Keywords: sugar industry in india, types of indian sugar industry, manufacturing process of sugar in india, sugar production in india, import and export of indian sugar, what is the quantity of sugar consumed by indians, indian sugar industry consumption and its impact on india
Description: Know about the Sugar industry in India and its types. Also know about the manufacturing process of sugar in India. Get to know about how it is produced and its export and import along with quantity of sugar consumed by Indians.
After Brazil, India is the largest sugar producer in the world and it leads in sugarcane production. However, if alternative sweeteners such as khandsari (sort of raw sugar) and gur (jaggery) are included in the fold, then India would be the largest overall producer of sugar. Brazil accounts for approximately 22 percent of the global sugar production and India contributes almost 14 percent.
In all, approximately Rs. 1,250 crore is invested in this industry and it also provides livelihood for close to 2.86 lakh workers. The industry also benefits the nearly 2.5 crore people who grow sugarcane in India. In India, the major sugar producing states are Maharashtra, Gujarat, Uttar Pradesh, Haryana, Tamil Nadu, Punjab, Karnataka, Bihar and Andhra Pradesh.
As may be seen from the list above, sugar production is practised all across India. However, the peninsular region has been a better performer than the north Indian states and there has also been a gradual shift from north to south for the sugar industry. One of the major reasons is the better conditions available for cultivation in the peninsular part. The sugar industry in India is also highly localized owing to problems in transporting sugarcane.
The sugar industry can be divided into two sectors including organized and unorganized sector. Sugar factories belong to the organized sector and those who produce traditional sweeteners fall into unorganized sector. Gur and khandsari are the traditional forms of sweeteners.
- Extracting juice by pressing sugarcane
- Boiling the juice to obtain crystals
- Creating raw sugar by spinning crystals in extractors
- Taking raw sugar to a refinery for the process of filtering and washing to discard remaining non-sugar elements and hue
- Crystallizing and drying sugar
- Packaging the ready sugar
In the 2014-15 crushing season, the sugar production of India has seen an increase of 11.5 percent. The Indian Sugar Mills Association (ISMA) says that as of 31st March, India had produced 24.72 million tonnes of sugar and this was an addition of 2.84 million tonnes to the sugar production of 2013-14. It is estimated that in the 2015-16 season, 24.8 million tonnes of sugar will be consumed. ISMA estimates that due to the increased production in the year gone by, there will be a carryover stock of 8.5 million tonnes. There will be 2.5 million tonnes more than what is thought to be the standard requirement in these cases.
It is expected that in 2017, Indians will be consuming almost 28.5 million tonnes of sugar. Maharashtra is traditionally the leader when it comes to sugar production in India. Before Maharashtra, Uttar Pradesh was the leader. There are several reasons as to why Maharashtra occupies this place in the pantheon of Indian states that produce sugar. The state has a longer crushing period compared to other states and its rate of recovery is also significantly higher.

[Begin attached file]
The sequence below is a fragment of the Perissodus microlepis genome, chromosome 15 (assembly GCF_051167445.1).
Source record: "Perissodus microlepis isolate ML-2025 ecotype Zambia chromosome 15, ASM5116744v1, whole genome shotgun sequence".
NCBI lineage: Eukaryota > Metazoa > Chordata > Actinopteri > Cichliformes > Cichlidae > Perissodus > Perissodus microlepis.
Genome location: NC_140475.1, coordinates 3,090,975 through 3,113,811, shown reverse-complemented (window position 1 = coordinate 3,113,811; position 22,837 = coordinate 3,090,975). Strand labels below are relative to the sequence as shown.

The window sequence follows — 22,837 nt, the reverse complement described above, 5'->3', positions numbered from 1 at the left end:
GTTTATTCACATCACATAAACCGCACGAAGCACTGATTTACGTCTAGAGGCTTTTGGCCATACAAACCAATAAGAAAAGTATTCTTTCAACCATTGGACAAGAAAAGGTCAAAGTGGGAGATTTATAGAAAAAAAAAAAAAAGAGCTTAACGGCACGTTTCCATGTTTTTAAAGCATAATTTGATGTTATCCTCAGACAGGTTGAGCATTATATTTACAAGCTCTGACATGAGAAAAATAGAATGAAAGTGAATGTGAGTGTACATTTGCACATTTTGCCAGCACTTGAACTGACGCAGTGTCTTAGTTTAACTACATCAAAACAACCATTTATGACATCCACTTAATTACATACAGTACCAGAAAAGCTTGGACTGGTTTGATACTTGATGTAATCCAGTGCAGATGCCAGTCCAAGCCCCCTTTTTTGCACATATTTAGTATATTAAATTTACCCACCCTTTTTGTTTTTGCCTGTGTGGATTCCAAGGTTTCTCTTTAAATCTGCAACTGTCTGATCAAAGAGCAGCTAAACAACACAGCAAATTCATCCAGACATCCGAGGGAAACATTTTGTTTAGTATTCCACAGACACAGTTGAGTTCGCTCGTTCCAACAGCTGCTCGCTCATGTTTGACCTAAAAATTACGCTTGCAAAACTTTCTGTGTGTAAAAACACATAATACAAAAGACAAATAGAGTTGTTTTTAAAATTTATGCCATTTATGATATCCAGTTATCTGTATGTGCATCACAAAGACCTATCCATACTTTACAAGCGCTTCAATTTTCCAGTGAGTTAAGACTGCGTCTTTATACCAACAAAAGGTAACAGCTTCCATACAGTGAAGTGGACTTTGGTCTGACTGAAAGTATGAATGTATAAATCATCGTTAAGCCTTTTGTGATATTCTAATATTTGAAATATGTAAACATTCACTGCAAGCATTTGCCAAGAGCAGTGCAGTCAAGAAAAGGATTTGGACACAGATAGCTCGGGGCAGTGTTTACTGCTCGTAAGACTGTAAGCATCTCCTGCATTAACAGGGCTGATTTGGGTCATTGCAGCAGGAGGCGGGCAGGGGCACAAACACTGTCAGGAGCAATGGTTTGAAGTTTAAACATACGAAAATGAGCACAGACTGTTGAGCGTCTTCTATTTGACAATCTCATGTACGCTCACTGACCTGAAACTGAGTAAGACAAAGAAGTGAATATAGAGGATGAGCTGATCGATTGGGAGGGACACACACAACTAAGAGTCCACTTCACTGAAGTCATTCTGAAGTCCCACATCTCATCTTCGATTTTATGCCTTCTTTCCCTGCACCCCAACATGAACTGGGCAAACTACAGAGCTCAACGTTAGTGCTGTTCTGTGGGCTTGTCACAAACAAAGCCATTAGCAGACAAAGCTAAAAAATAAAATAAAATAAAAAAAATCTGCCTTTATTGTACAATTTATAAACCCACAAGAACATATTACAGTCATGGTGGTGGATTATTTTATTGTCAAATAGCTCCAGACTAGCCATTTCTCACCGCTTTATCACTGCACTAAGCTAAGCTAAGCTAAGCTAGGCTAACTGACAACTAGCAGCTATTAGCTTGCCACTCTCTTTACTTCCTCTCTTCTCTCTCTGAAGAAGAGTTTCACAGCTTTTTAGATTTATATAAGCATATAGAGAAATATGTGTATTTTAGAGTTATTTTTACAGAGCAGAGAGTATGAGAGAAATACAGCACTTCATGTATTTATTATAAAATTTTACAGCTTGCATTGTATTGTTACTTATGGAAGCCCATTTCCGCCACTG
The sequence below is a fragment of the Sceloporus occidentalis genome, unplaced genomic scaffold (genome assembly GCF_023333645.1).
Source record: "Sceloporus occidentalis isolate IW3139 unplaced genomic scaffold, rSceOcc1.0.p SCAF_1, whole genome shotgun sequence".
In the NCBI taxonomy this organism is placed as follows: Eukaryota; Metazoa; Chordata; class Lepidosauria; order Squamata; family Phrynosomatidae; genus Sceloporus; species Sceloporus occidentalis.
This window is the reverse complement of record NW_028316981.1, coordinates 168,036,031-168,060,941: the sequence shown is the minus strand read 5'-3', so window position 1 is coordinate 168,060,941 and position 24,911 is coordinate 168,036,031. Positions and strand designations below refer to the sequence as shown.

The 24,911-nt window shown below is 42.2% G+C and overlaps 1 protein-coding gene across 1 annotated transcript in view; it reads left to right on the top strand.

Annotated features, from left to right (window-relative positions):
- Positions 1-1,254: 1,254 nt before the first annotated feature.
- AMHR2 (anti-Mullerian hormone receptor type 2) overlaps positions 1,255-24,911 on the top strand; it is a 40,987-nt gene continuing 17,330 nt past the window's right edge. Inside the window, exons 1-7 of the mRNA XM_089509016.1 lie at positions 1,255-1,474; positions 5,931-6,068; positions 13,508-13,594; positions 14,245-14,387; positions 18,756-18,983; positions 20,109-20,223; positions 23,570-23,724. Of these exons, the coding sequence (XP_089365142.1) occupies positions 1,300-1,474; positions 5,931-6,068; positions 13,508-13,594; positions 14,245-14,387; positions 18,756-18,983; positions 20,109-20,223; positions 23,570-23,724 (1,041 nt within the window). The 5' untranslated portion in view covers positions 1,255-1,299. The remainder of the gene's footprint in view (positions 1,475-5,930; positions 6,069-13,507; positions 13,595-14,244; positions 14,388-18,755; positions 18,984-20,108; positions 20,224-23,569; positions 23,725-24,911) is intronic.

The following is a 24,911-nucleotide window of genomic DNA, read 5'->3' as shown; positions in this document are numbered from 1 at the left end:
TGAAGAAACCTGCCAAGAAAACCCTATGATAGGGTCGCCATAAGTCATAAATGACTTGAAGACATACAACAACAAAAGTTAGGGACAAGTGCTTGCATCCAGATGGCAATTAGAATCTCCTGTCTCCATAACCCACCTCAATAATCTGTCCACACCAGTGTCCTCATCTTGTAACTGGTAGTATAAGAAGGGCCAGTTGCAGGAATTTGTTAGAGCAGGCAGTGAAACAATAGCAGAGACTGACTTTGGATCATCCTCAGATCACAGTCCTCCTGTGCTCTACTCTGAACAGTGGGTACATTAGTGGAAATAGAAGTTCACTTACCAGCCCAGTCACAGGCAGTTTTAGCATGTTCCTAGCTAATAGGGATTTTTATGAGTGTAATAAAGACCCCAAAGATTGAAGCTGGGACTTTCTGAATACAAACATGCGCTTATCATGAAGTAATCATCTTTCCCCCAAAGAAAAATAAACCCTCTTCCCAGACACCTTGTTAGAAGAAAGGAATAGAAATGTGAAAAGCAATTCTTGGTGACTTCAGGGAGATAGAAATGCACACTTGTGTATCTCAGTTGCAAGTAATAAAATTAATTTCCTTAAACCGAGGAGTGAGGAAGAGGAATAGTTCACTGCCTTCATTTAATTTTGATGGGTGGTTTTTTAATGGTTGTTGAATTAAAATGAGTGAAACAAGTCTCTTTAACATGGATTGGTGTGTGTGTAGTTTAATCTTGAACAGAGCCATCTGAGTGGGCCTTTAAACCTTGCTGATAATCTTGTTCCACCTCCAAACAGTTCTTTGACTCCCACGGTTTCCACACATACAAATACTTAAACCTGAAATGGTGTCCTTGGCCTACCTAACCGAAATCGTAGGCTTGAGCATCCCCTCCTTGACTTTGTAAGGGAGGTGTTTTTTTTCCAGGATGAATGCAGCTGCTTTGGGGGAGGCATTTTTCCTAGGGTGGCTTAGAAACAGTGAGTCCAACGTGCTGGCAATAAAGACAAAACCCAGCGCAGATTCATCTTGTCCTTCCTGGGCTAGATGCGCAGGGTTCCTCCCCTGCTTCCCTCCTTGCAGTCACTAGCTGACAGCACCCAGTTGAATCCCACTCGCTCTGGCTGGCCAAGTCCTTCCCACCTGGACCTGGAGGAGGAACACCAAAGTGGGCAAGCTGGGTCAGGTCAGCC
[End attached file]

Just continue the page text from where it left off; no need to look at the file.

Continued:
Maharashtra currently has almost 25 percent of the sugar mills operating in India and it accounts for nearly 30 percent of the entire sugar produced in India. In fact, the sugar mills in Maharashtra are supposed to be the biggest in the country. Most of these mills are located at the river valleys in the western stretches of the Maharashtra Plateau. Ahmednagar is among the leading centre of sugar production along with Kolhapur, Pune, Satara, Nashik and Solapur.
The Indian government has a rather strict policy when it comes to import of sugar. During 2014, it has raised the import duty from 15 percent to 40 percent with a view to discourage this side of the sugar trade and promote exports. Thanks to the increased import duty, refiners find it rather hard – economically unfeasible to be precise – to bring in sugar especially from countries such as Brazil, Pakistan and Thailand.
The Indian government provides a subsidy amounting to Rs. 4,000 per tonne with the aim to promote exports. This is provided for raw sugar shipments, where the volume is around 1.4 million tonnes. However, in spite of that, of late, Indian sugar industry has had a hard time in exporting raw sugar owing to the fact that prices have been consistently on a downward spiral. The situation is especially precarious at the market in New York, which is regarded as a benchmark.
Consumption of sugar and related sweeteners in India has increased in the last few years. One of the major reasons for the increasing demand for sugar is the growing population of India as well as improving economic conditions. Majority of the consumers of the sugar that is produced directly by mills are bakeries, local sweets and candy manufacturers. Together with the soft drink makers, they comprise almost 60 percent of the clientele. The major consumers of khandsari are locally operating sweets establishments. Gur is also used in the rural areas in its normal form as a sweetener as well as feed. Biscuit manufacturers, food products companies, pharmaceutical setups, and hotels and restaurants also consume fair quantities of sugar.
As has been said already, almost 2.6 lakh people are directly dependent on the sugar industry for their livelihood. Sugar industry is an agricultural industry that still provides the maximum amount of employment in India. The sugar industry in India also happens to be the second biggest agro-based economic activity – a fact that goes on to show how important it is to sustain the national economy.
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